Whether they are still working or have already retired, clients with high incomes who execute Roth IRA conversions or take required minimum distributions from traditional IRAs starting this year might owe the 3.8% surtax as well as ordinary income tax.
Given that the top federal income tax rate was expected to rise this month to 39.6%, from 35%, the total tax on a future Roth IRA conversion or traditional IRA distribution could be as high as 43.4% (39.6% 3.8%).
Roth IRA owners never have to take required minimum distributions. Therefore, converting a traditional IRA to a Roth IRA can reduce a client's future modified adjusted gross income and reduce exposure to both higher ordinary tax rates and the 3.8% surtax.
Furthermore, since qualified Roth IRA distributions are tax-free, qualified Roth IRA distributions that are taken voluntarily in the future won't increase a client's modified adjusted gross income and cause other investment income to become subject to the surtax.
Of course, clients may be reluctant to pay tax sooner than they must. Converting, say, a $400,000 traditional IRA to a Roth IRA could produce a $140,000 tax obligation at a 35% rate or more.
Ideally, the tax on a Roth IRA conversion will be paid from non-IRA funds, leaving more to compound, potentially tax-free, inside the Roth account. If a client draws down his taxable portfolio to pay this tax, that will leave fewer taxable investment assets and perhaps less investment income in the future; this will also reduce exposure to this surtax.
In essence, a Roth IRA conversion last year would have moved a client's investment assets from highly taxed to potentially untaxed territory (all withdrawals are tax-free after the owner has had the Roth IRA for more than five years and is at least age 59 1/2).
Of course, a full or partial Roth IRA conversion may not be suitable for every client. But it is a conversation worth having with high-income clients, even if rates have just gone up, so clients are aware of their options and the tax consequences.
ESTATES AND TRUSTS
The 3.8% surtax affects trusts and estates as well as individual taxpayers. The calculation is a bit different, though. For estates and trusts, the 3.8% surtax applies to the lesser of (1) any undistributed net investment income or (2) the amount of modified adjusted gross income subject to the top tax rate for estates and trusts.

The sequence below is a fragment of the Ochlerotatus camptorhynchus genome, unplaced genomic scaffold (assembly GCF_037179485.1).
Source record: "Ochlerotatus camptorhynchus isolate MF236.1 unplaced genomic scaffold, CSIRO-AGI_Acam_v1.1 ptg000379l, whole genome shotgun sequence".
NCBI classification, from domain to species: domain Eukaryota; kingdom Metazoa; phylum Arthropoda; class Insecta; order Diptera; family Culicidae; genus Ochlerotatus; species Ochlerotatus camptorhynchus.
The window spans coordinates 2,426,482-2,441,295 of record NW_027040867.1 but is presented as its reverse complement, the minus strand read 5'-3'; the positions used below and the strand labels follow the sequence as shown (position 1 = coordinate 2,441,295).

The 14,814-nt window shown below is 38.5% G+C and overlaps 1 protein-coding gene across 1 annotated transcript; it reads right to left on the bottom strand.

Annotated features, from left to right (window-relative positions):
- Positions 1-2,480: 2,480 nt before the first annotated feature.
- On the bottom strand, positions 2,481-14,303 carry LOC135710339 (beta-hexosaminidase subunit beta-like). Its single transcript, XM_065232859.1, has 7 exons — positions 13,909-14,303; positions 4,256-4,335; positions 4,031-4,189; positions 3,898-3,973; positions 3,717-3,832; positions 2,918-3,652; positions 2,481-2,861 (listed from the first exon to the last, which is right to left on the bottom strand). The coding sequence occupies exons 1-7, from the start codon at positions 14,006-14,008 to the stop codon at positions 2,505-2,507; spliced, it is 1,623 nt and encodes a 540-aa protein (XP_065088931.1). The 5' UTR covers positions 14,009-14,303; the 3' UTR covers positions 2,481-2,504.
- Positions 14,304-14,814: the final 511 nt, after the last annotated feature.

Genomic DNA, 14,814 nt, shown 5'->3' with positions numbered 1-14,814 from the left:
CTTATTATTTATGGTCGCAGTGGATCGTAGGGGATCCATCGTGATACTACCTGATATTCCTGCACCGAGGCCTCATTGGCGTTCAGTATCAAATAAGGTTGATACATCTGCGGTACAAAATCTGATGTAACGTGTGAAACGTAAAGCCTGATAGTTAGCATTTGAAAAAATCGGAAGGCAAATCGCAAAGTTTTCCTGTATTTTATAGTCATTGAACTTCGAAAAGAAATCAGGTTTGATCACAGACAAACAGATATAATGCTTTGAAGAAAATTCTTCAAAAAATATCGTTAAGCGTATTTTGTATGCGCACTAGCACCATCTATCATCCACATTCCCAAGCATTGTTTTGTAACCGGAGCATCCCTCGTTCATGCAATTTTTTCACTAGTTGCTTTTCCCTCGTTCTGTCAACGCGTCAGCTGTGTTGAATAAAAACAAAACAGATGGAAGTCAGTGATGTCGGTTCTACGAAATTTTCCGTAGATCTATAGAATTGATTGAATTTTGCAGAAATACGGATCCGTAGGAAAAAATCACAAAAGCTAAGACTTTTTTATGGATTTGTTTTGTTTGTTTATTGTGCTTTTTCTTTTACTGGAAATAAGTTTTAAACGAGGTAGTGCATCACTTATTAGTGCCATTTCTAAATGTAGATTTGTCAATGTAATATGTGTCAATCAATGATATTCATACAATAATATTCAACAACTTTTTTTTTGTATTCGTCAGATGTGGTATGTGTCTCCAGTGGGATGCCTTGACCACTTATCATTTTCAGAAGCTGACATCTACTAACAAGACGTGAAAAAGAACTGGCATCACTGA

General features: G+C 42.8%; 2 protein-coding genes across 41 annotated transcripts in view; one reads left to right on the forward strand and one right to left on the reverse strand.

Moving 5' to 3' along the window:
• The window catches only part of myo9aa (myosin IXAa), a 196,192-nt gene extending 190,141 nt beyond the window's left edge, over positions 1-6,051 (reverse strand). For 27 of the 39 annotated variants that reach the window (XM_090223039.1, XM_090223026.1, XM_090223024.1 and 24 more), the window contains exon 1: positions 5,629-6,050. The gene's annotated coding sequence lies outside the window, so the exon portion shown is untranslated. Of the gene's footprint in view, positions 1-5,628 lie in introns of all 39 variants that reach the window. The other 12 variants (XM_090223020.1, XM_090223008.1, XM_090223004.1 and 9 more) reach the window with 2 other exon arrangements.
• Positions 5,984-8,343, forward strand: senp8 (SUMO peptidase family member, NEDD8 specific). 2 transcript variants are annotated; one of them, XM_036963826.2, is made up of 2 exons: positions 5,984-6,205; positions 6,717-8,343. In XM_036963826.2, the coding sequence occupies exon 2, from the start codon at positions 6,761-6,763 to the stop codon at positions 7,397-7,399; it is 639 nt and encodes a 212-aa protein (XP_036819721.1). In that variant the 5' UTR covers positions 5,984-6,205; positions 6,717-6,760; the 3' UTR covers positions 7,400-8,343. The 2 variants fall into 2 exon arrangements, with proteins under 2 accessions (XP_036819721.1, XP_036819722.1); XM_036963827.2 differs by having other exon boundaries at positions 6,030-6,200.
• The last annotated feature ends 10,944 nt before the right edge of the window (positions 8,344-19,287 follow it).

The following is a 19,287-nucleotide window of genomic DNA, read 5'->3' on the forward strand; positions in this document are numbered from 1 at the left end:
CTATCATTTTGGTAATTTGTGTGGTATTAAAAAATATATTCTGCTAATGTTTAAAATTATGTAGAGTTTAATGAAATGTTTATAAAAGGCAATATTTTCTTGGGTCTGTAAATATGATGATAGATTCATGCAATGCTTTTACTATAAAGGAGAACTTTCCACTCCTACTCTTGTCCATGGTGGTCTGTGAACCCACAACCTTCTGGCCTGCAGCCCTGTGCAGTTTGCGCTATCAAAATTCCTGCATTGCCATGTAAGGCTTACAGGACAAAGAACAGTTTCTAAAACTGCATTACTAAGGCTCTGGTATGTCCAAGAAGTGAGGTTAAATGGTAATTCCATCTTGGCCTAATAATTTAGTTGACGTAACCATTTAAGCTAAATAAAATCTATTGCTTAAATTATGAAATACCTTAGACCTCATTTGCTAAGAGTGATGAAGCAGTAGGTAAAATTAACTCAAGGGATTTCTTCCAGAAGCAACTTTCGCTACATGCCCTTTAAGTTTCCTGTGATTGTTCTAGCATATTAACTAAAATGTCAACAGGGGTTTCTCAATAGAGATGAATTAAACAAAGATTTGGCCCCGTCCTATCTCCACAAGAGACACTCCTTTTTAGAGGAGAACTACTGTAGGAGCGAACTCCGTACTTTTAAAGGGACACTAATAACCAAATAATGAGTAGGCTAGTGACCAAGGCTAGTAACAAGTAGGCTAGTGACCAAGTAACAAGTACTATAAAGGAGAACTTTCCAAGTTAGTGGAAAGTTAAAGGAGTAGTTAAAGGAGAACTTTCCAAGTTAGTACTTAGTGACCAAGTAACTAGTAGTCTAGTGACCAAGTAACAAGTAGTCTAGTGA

Trust income in excess of about $12,000 will be taxed at the highest ordinary rate, which was scheduled to be 39.6% for this year. Undistributed net investment income is net investment income (interest and dividends) that is earned by the trust in a given year and not passed out to trust beneficiaries within the same accounting period.
Some clients want to leave IRAs to a trust, perhaps to prevent the beneficiaries from squandering or mishandling this inheritance. Therefore, the 3.8% surtax could affect some clients with modified adjusted gross income far below $250,000 or even $200,000.
EXAMPLE: TRUST INCOME
A woman died last year and left her $1 million IRA to a trust. Her daughter is the trust beneficiary. Assume the trust qualifies as a see-through trust and that required minimum distributions are to be taken by the trust over the daughter's life expectancy. If the daughter is 57 in 2013, her life expectancy is 27.9 years. Therefore, the trustee must withdraw at least 1/27.9 of the $1 million inherited IRA balance in 2013, or $35,842.
Now imagine that the trustee has the discretion to retain any or all of the inherited IRA distribution in the trust and dole out funds to the daughter as needed. In this scenario, since the required minimum distribution alone, if undistributed, would push the trust income over the trust modified adjusted gross income threshold, all of the trust's net investment income will be subject to the 3.8% surtax.
As time goes by and money in the trust accumulates, more investment income is likely to be generated, and such income may be taxed at extremely high rates.
Clients often have strong reasons for leaving their IRA to a trust, though, and the 3.8% surtax, along with high trust tax rates, may not be enough to change their minds.
For such clients, a lifetime conversion to a Roth IRA can have post-death benefits. Roth IRA distributions won't raise a trust's modified adjusted gross income and may help to rein in the taxes that will be owed. In addition, the client still retains the post-death control desired.
EXAMPLE: BIG DEDUCTIONS